This DCM spotlights climate change, water and food scarcity, mineral depletion, pollution, habitat loss and overpopulation.

This DCM spotlights climate change, water and food scarcity, mineral depletion, pollution, habitat loss and overpopulation.

Students in the DCM course “Global Crisis” have spent the month of January grappling with global climate change, water and food scarcity, mineral depletion, pollution, habitat loss, species extinction and human population growth. 

“This is not a chuckle class,” said physics and astronomy professor Steven Steenwyk, who teaches "Global Crisis." “It’s a sober one.”

Depleted resources

Steenwyk (who also taught “Global Crisis” last Interim) added, “I am deeply concerned about where human impacts are taking our planet ... . This class can be depressing, …but it’s important for students to be aware of these issues.”

Steenwyk recently told his students that the global population has increased from 2.3 billion in 1955 to almost 7 billion in 2011. Concurrently, the concentration of CO2 in the atmosphere has increased 37 percent since pre-industrial revolution--with half of the total since 1979.

“Every U.S. citizen accounts for 21 pounds of carbon emission each week and five  metric tons of carbon each year, which has major implications,” Steenwyk said. “If we do not find a way out of these problems, we will have used all of the world’s oil in the blink of human history… We will be driven to find other ways to survive without fossil fuels.”

Troubling outlook

Such dismal statistics and topics have some students troubled. Samuel Yakubu, a sophomore in the class, said he feels overwhelmed.  “I didn’t know much of this. It’s pretty scary,” he said.

Daily discussions, lectures, films and readings have all contributed to Steenwyk’s goal of creating informed citizens. Students have read Lester Brown’s book, Plan B 4.0: Mobilizing to Save Civilization and watched An Inconvenient Truth, The End of Suburbia and Exponential Growth.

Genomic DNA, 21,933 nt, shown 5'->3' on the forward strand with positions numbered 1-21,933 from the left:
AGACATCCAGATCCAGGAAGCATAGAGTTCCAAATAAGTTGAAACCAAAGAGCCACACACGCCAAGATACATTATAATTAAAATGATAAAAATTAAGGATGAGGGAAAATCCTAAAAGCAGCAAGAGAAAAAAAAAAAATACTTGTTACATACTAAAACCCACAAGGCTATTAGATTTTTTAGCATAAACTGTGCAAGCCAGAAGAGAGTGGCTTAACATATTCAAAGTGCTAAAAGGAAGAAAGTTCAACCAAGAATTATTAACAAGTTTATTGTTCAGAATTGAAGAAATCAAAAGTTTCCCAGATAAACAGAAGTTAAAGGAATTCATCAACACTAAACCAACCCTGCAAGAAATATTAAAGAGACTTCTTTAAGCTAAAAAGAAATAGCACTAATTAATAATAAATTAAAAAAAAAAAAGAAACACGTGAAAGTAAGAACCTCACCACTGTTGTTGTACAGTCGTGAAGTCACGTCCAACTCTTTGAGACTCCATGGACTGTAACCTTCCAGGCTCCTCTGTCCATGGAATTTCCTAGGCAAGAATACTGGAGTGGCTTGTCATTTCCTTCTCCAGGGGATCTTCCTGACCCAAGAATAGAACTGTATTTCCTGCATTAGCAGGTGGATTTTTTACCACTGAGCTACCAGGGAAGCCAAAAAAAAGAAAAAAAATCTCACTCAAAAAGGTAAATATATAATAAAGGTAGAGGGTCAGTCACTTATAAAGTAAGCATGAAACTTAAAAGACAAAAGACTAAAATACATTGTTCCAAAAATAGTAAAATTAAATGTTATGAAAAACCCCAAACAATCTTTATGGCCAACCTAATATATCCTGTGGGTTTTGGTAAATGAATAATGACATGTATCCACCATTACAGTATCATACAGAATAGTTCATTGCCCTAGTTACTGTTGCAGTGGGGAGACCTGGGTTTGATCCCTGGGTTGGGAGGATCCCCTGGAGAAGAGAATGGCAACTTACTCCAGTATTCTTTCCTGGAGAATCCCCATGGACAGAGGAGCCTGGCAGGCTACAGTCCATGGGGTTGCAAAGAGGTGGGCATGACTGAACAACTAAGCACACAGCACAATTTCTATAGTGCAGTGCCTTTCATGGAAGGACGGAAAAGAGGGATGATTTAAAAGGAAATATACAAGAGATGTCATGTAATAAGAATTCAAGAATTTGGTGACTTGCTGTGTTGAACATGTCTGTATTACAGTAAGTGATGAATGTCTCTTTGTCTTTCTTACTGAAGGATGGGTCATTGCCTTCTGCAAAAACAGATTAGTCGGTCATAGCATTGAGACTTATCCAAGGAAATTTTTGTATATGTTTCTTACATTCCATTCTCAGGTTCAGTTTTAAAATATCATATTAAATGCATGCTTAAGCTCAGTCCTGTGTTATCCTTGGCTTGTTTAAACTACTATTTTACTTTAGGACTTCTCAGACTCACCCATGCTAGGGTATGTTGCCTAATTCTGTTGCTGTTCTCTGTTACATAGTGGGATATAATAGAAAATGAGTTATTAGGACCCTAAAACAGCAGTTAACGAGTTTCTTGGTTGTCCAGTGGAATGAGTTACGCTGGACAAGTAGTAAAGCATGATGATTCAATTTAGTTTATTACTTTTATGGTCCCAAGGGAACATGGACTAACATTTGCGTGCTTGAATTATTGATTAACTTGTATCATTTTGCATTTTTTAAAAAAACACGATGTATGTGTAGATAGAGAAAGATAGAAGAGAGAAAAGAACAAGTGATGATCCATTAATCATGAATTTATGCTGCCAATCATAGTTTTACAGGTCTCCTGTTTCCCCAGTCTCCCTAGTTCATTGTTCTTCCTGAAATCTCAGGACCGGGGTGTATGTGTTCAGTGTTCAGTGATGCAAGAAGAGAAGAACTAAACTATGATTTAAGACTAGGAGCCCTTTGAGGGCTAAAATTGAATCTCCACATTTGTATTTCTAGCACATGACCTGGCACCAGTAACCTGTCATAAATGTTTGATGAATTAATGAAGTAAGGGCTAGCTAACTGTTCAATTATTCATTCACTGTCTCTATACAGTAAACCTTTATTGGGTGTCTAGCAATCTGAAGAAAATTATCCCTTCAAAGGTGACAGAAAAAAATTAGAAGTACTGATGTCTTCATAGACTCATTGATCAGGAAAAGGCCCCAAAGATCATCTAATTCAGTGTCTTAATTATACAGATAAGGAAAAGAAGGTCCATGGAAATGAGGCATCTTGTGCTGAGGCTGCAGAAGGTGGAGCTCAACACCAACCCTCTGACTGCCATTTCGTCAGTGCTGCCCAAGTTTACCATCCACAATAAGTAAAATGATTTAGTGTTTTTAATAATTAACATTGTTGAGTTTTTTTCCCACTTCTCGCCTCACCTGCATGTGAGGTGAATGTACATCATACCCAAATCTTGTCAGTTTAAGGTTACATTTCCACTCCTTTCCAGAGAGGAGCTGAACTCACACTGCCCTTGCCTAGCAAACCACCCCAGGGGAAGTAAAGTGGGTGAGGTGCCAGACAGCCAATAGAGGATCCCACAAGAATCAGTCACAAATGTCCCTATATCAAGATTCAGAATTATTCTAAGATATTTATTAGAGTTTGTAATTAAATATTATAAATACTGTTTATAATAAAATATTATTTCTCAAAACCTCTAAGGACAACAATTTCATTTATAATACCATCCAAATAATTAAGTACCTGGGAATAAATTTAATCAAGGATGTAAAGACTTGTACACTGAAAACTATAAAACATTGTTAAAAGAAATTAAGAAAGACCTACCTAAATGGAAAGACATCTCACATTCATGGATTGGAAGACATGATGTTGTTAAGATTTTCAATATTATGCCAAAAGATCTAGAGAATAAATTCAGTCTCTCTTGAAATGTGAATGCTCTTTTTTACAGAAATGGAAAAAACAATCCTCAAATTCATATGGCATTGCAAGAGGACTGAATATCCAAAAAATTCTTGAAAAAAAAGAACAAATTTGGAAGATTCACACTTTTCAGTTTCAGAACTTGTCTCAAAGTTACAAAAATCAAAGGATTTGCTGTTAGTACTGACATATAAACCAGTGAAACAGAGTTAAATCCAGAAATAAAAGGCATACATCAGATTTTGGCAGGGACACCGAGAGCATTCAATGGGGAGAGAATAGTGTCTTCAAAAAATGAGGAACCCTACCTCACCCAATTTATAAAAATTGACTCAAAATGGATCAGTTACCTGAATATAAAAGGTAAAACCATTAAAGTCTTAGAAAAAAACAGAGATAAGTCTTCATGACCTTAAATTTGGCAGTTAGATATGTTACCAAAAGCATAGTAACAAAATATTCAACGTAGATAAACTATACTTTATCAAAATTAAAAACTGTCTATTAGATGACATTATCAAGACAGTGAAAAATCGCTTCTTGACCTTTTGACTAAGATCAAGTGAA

Sophomore Matt Bedner said, “I never knew the impact that environmental issues have in less-developed countries.”

Josh Ostrowski, a freshman, echoed, “There are a few things I have found really startling, like how quickly we are depleting resources.”    

And freshman Karis Roper, is concerned about diminishing global resources: “I have become much more aware of water. I didn’t think about the fact that it is depleting before [taking this class],” she said.

Beyond the issues of the planet and humanity, students are charged to integrate the themes of “Developing a Christian Mind” (DCM) to coursework. The final essay assignment asks students to connect the DCM topics of creation, fall, redemption and vocation to the global problems they have learned about.

Making sacrifices

Students are also prompted to indicate significant and sacrificial changes they could make in their own lifestyles to promote the preservation of the planet and its people.

“We do talk about solutions,” Steenwyk said. “There are all kinds of changes in practice that can be made.”

Ostrowski said, “I never thought much about recycling, but now I want to do more of it.” Bedner agreed, “I want to reduce carbon emissions in the future.” 

Steenwyk also encourages his students to engage with the Calvin community in efforts to discuss global crisis issues. He is part of a group organizing public lectures on the ethics of climate change with support from the Calvin Center for Christian Scholarship. Two lectures about climate change were featured last fall, with two more scheduled this spring, February 10 and March 3.

“I do have a vested interest in this topic. I have a deep reverence for creation overall, which prompted me to go into science,” Steenwyk said.  “If you do not have a reverence [for creation] which we are called to have towards the earth, just the self interest alone ought to make one realize we need the creation to function for our own good.”

A portrait of pollution

A portrait of pollution

In the classroom

In the classroom

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